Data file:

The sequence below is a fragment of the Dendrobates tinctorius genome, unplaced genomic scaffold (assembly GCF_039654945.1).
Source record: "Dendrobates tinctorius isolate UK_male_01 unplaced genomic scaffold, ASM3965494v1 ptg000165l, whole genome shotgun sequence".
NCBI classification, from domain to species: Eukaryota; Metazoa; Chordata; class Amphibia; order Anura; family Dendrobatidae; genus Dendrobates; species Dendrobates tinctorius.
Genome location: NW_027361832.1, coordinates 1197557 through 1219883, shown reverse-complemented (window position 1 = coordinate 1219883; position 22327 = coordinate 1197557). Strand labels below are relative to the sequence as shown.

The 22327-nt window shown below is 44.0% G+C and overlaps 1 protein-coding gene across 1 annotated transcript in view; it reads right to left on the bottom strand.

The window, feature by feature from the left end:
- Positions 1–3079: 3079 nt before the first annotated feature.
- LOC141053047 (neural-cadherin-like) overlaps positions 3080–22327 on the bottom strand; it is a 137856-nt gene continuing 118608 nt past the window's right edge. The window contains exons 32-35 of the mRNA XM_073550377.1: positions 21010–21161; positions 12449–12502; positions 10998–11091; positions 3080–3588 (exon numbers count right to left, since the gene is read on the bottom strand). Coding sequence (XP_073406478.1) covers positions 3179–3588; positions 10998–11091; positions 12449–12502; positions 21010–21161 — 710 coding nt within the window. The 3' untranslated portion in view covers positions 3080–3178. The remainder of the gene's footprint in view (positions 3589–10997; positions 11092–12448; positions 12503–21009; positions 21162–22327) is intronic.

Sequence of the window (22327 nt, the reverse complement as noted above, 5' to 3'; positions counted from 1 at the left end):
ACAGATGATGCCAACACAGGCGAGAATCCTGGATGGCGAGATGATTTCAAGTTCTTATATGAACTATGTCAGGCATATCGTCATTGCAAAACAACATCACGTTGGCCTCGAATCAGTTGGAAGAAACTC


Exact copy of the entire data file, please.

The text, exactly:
The sequence below is a fragment of the Dendrobates tinctorius genome, unplaced genomic scaffold (assembly GCF_039654945.1).
Source record: "Dendrobates tinctorius isolate UK_male_01 unplaced genomic scaffold, ASM3965494v1 ptg000165l, whole genome shotgun sequence".
NCBI classification, from domain to species: Eukaryota; Metazoa; Chordata; class Amphibia; order Anura; family Dendrobatidae; genus Dendrobates; species Dendrobates tinctorius.
Genome location: NW_027361832.1, coordinates 1197557 through 1219883, shown reverse-complemented (window position 1 = coordinate 1219883; position 22327 = coordinate 1197557). Strand labels below are relative to the sequence as shown.

The 22327-nt window shown below is 44.0% G+C and overlaps 1 protein-coding gene across 1 annotated transcript in view; it reads right to left on the bottom strand.

The window, feature by feature from the left end:
- Positions 1–3079: 3079 nt before the first annotated feature.
- LOC141053047 (neural-cadherin-like) overlaps positions 3080–22327 on the bottom strand; it is a 137856-nt gene continuing 118608 nt past the window's right edge. The window contains exons 32-35 of the mRNA XM_073550377.1: positions 21010–21161; positions 12449–12502; positions 10998–11091; positions 3080–3588 (exon numbers count right to left, since the gene is read on the bottom strand). Coding sequence (XP_073406478.1) covers positions 3179–3588; positions 10998–11091; positions 12449–12502; positions 21010–21161 — 710 coding nt within the window. The 3' untranslated portion in view covers positions 3080–3178. The remainder of the gene's footprint in view (positions 3589–10997; positions 11092–12448; positions 12503–21009; positions 21162–22327) is intronic.

Sequence of the window (22327 nt, the reverse complement as noted above, 5' to 3'; positions counted from 1 at the left end):
ACAGATGATGCCAACACAGGCGAGAATCCTGGATGGCGAGATGATTTCAAGTTCTTATATGAACTATGTCAGGCATATCGTCATTGCAAAACAACATCACGTTGGCCTCGAATCAGTTGGAAGAAACTC